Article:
Another decision of the Commission involved approval, with effect from 1 January 2004, of the revised methodology for conducting surveys of the best prevailing conditions of employment at non-headquarters duty stations as presented by the Secretariat, subject to a number of modifications proposed by staff representatives which aim at further clarifying the survey process.

The Secretary-General’s statement on the administrative and financial implications of the recommendations of the International Civil Service Commission (document A/58/378) relates to annual financial implications of the Commission’s decision to increase the level of hazard pay to locally recruited staff from 20 to 30 per cent of the midpoint of local bases salary scales, effective 1 January 2004.  According to the document, such implications for the common system as a whole have been estimated at $2.7 million, and for the regular budget of the United Nations at $887,000.  For 2004-2005, related costs arising from the modification of the benefit would amount to about $1.77 million.  These requirements will be accommodated within the common staff costs provision in the proposed programme budget currently before the Assembly.

The Advisory Committee, in a related report (document A/58/7/Add.2), recommends approval of the Secretary-General’s recommendation to accommodate the additional requirement of $1.774 million from within the common staff costs provision in the proposed programme budget for the biennium 2004-2005.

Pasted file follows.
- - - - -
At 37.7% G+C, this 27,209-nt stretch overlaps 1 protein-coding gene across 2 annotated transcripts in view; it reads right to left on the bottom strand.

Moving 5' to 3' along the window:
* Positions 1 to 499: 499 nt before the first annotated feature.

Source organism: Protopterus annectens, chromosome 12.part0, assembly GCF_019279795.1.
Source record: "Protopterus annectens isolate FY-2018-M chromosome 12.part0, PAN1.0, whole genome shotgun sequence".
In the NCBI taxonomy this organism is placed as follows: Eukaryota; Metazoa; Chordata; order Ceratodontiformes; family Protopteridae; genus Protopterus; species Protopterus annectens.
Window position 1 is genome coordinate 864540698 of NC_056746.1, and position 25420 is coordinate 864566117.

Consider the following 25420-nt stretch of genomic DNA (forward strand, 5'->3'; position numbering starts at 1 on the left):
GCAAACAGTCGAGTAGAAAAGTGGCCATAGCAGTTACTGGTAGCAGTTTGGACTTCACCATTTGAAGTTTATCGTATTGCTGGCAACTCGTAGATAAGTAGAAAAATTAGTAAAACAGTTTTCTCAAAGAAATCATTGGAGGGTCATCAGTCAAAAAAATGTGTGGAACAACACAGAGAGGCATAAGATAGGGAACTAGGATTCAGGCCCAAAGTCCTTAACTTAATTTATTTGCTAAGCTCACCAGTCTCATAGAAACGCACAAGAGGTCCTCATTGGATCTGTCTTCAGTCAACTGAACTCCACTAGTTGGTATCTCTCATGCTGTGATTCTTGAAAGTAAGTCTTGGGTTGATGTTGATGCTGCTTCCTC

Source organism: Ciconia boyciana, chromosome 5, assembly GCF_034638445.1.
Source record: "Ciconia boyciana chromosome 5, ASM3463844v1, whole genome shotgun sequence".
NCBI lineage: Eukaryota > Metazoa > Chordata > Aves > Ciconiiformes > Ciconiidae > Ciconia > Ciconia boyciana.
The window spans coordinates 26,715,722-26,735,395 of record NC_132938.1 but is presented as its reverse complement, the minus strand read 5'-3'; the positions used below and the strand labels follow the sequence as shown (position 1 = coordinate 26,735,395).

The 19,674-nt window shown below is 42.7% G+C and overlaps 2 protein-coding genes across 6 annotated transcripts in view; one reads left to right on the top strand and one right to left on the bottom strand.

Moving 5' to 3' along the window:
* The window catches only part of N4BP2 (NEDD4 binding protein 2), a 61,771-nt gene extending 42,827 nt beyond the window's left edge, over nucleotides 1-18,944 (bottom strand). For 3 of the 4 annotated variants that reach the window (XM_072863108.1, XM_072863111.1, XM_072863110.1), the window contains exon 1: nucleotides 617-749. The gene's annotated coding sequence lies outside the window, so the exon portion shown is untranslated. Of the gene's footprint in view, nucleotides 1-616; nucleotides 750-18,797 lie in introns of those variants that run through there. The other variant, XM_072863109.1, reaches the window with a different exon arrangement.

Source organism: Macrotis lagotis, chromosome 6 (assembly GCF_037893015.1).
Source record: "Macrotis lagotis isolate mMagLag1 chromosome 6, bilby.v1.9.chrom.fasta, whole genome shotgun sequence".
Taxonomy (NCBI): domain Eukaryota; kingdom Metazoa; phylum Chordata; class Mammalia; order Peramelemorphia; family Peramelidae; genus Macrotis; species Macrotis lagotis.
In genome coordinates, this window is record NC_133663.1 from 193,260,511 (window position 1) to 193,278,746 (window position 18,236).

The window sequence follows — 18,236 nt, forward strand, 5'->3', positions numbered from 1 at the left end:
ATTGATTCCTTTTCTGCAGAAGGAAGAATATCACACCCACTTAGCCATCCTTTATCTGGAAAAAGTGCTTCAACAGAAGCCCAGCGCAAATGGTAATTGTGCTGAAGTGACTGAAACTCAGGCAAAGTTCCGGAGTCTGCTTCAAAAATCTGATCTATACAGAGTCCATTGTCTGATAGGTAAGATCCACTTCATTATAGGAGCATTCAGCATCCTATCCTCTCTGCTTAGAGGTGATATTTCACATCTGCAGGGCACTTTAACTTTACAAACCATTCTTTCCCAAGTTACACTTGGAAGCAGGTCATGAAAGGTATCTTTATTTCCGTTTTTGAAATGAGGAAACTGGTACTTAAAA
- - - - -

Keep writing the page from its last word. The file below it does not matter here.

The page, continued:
Introduction of Report

The Chairman of the International Civil Service Commission (ICSC), MOHSEN BEL HADJ AMOR, introduced that body’s annual report.  While expressing a high degree of optimism over the current state of the work of the Commission on the review of the pay and benefits system, he said that he did not underestimate the difficulties in executing that task.  The very complexities of the international civil service implied a variety of positions on practically every issue under review.  The discussions in the Commission had, therefore, always been vigorous, but at the same time constructive. 

Having identified the revision of the current system of job evaluation as an issue of high priority, the Commission had set out to revise and simplify the current system of classifying positions, he said.  It focused on those factors and elements, which were key in determining the level of the post.  Under the new system, managers would be better able to determine how assigned work was to be accomplished and how best to manage the performance of staff selected to carry out that work. 

He was happy to report that, after careful testing and a number of validation exercises, the new Master Standard for the classification of posts in the Professional and higher categories was now ready for promulgation.  The new Standard would represent the first building block of the new human resources initiatives being examined by the Commission.  It could be considered a key underpinning of the Commission’s future work on performance management, broad banded salary structures and other human resources initiatives. 

In that regard, he was also pleased to announce that the Commission had requested its secretariat to pursue further research on the proposal to reform the job evaluation system for the General Service and related categories and to provide the Commission with a report.  The Commission had also moved forward in the establishment of a broad-banding system and related human resources initiatives, such as pay for performance, competency development and client feedback mechanisms -- yet another area of the pay and benefits review.

Regarding the Commission’s earlier decision to conduct a pilot study of the broad banding/pay for performance concepts at volunteer common system organizations commencing, at the earliest, in January 2004, he said that a careful and measured approach was needed to ensure success.  As it was important to commence the study upon completion of preparatory work and when volunteer organizations were ready, some of those organizations would commence the study in the latter half of 2004, and others could participate at a later date.